Roots of the 'October Glory' Maple
Tree roots are normally shallow, but not all trees tend to break ground with their roots. Follow this tip about the 'October Glory' maple.
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Q. I just planted an 'October Glory' red maple. Is the root system shallow or deep? I've had trouble with roots coming out of the ground on another tree at a different location, and I want to do what I can to avoid this problem.
A. Tree roots are surprisingly shallow. Except for the anchoring roots, most roots (especially those that are used to collect water and nutrients) are all found within four to eight inches of the surface of the soil. And you can't do much about their trajectory. But the red maple, in contrast to silver maple, doesn't usually produce large roots above the ground, although in time almost any old tree could break the surface with its roots.
Since root span is a natural aspect of tree growth, there really isn't too much you can do to direct root growth. Without good roots, the tree will not thrive. Generally speaking, tree roots will exploit weaknesses that already exist in a pipe or foundation underground and can work their way into a small gap and enlarge it over time. The roots would not usually cause the initial damage. Tree roots (or the expanding trunk flare) may lift sidewalks and pavement as the tree grows, so sometimes using a flexible paving to allow the roots to shift below ground is a workable solution to that problem. In the long run, however, it is best to plant a tree whose mature size is suited to the available space rather than try to cope with an overly large tree in the wrong place.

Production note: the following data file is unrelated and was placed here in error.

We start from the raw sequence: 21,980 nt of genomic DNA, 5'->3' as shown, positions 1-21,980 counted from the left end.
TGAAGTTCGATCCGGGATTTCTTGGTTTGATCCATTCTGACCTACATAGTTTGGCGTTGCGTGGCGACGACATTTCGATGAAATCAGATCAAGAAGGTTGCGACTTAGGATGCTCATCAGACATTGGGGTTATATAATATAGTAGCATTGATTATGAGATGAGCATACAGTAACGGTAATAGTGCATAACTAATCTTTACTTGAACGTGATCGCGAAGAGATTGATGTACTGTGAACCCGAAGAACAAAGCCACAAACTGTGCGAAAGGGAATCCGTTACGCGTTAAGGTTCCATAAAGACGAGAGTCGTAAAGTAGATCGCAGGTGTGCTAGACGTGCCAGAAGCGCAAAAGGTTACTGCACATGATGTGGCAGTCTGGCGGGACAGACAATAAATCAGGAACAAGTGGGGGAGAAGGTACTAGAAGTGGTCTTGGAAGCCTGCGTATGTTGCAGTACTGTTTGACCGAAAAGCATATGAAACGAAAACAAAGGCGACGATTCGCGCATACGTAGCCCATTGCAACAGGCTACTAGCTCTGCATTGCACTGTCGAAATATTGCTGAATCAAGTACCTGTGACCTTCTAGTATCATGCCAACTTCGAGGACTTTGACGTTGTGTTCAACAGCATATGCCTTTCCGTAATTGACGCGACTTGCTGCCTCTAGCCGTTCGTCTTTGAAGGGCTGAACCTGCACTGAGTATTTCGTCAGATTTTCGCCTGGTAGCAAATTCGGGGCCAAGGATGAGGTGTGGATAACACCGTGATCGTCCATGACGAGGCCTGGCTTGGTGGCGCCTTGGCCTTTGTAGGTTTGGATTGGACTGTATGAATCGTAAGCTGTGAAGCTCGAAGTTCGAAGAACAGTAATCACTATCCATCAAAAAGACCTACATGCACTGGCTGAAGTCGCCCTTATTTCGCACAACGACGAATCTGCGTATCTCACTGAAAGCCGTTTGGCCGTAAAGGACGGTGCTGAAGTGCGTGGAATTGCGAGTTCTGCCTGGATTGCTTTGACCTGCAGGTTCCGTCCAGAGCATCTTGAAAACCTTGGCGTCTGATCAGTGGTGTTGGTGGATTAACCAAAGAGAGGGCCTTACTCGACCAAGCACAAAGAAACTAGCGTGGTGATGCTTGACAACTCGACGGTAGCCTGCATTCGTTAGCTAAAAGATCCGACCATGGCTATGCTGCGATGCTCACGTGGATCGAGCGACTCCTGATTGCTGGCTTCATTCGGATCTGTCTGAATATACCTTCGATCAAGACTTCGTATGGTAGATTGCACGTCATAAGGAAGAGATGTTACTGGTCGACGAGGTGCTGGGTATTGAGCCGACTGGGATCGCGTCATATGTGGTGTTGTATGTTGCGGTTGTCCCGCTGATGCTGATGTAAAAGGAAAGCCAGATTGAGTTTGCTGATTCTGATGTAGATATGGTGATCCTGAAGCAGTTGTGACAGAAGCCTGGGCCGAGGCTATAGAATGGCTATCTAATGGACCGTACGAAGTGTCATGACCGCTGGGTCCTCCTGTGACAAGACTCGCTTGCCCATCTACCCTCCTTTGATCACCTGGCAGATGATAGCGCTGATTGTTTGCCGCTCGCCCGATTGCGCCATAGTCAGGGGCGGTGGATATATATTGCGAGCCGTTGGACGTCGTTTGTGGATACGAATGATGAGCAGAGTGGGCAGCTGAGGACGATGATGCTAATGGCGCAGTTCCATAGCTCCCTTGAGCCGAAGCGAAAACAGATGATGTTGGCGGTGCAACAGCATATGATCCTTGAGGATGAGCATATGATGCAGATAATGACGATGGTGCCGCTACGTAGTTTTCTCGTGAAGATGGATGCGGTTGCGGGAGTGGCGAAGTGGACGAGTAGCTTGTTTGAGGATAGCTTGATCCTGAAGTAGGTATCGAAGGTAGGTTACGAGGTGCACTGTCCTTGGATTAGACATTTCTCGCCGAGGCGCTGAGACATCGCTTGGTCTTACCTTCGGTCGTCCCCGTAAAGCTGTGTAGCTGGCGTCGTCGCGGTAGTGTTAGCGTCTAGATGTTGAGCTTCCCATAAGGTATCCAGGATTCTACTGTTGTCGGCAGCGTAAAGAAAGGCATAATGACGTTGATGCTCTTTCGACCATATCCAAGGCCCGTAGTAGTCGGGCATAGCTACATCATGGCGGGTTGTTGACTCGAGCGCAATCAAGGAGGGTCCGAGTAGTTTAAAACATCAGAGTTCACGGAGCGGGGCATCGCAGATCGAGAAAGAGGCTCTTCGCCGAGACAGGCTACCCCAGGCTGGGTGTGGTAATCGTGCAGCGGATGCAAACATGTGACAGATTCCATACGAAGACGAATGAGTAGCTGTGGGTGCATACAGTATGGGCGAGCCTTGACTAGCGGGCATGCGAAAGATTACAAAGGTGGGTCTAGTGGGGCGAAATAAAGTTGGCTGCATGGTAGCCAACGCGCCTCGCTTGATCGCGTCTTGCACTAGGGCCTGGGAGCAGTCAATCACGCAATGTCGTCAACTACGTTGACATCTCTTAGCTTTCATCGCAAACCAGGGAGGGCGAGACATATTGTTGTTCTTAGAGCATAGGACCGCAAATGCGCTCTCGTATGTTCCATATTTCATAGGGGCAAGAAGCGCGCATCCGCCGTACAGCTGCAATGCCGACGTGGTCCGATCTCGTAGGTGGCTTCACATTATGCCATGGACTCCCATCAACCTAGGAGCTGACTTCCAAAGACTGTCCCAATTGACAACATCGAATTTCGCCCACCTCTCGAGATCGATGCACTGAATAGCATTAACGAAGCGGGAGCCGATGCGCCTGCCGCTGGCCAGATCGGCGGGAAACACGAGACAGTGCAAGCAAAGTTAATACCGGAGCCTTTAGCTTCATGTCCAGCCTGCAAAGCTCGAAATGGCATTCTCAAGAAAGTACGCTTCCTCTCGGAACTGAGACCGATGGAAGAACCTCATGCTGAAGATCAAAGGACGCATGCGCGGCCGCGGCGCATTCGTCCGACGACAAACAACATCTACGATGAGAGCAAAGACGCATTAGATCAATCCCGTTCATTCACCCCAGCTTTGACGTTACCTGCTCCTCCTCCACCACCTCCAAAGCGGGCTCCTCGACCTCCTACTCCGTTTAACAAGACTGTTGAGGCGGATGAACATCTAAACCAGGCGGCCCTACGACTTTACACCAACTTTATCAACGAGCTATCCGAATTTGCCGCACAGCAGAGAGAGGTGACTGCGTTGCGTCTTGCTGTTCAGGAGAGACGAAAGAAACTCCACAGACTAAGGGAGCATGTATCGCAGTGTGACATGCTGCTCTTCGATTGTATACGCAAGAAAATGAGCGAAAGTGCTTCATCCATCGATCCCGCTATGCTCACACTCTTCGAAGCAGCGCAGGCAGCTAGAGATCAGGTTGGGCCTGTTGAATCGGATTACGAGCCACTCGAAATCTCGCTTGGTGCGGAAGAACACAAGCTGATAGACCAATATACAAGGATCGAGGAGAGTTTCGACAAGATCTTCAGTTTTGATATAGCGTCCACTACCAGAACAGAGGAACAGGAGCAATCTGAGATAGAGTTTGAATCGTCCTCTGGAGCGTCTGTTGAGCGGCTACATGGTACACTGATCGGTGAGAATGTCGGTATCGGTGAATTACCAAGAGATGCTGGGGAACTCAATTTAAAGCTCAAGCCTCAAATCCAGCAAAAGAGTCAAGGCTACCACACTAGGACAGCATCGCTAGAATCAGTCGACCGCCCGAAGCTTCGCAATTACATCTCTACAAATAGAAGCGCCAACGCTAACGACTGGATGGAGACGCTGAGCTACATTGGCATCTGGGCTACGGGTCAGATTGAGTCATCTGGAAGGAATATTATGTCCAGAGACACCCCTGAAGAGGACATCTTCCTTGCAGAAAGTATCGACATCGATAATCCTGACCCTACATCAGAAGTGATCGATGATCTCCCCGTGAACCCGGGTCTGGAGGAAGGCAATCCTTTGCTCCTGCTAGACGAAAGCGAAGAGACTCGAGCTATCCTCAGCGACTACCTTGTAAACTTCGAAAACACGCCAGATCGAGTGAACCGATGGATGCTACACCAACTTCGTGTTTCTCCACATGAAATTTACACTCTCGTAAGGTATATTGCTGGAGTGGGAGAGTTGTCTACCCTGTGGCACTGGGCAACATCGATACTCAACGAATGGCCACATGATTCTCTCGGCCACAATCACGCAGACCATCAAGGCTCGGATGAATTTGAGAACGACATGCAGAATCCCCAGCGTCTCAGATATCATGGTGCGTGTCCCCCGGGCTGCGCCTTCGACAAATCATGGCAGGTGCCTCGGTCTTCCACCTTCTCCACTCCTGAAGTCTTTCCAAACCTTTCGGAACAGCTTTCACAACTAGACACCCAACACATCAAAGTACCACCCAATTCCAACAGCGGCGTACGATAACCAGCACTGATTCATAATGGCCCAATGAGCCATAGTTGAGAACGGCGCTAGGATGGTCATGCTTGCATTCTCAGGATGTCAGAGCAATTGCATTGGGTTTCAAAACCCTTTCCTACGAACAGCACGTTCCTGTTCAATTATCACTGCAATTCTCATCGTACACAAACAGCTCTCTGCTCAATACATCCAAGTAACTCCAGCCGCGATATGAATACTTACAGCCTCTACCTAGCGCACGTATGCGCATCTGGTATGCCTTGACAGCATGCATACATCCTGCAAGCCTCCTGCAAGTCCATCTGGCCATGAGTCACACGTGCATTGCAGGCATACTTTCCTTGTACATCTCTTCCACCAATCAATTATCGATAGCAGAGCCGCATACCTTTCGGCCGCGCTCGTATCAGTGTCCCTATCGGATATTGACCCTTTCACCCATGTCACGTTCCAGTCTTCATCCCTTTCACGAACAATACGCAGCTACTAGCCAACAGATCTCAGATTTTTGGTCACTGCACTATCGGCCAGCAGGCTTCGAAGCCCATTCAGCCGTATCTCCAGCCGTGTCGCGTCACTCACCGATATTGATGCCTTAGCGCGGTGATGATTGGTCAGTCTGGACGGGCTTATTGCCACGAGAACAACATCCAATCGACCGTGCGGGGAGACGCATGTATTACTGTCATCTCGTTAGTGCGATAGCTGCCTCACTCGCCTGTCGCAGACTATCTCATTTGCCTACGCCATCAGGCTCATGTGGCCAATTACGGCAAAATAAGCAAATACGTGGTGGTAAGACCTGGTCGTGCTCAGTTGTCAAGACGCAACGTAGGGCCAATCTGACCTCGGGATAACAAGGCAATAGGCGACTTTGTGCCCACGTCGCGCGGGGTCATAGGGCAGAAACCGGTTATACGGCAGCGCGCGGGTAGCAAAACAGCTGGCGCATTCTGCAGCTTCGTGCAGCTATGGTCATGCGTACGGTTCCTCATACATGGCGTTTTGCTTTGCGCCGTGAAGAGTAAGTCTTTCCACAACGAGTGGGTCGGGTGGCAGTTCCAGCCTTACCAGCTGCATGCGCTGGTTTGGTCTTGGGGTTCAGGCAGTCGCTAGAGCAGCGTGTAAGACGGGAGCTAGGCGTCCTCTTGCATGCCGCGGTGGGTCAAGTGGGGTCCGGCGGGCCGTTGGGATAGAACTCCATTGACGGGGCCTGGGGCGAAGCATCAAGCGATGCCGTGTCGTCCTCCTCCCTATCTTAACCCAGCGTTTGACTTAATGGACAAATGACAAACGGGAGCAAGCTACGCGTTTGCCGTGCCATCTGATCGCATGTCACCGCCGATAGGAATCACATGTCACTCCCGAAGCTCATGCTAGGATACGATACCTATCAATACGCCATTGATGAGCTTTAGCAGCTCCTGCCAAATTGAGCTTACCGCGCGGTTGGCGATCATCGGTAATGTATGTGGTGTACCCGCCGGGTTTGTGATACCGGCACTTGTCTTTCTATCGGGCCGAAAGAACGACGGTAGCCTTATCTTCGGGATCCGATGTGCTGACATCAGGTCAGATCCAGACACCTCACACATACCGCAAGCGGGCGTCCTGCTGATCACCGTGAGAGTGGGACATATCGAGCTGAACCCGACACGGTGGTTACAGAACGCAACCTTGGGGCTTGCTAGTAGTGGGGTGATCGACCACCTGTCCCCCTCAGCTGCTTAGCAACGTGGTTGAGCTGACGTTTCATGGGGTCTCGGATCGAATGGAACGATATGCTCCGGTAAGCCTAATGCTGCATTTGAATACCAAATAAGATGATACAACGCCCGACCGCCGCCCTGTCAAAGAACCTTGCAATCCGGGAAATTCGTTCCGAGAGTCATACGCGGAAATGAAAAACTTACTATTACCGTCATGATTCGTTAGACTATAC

You also won't have to worry quite as much about competition with your 'October Glory' as you do with other maples. Tree roots typically range way beyond the branch spread, sometimes up to twice as wide. And unlike the silver and Norway maples, the red maple doesn't create that truly dense, almost impenetrable surface network of fine roots. It does compete somewhat with plants such as lawn grasses, perennials and shrubs for light, water and nutrients, however, so you'll need to give those plants a little extra attention.
You can take steps over time to plant appropriately below the tree, using undemanding groundcovers other than grass, or maybe even install a permeable patio of stepping stones or gravel and adding large planters for colorful annuals.
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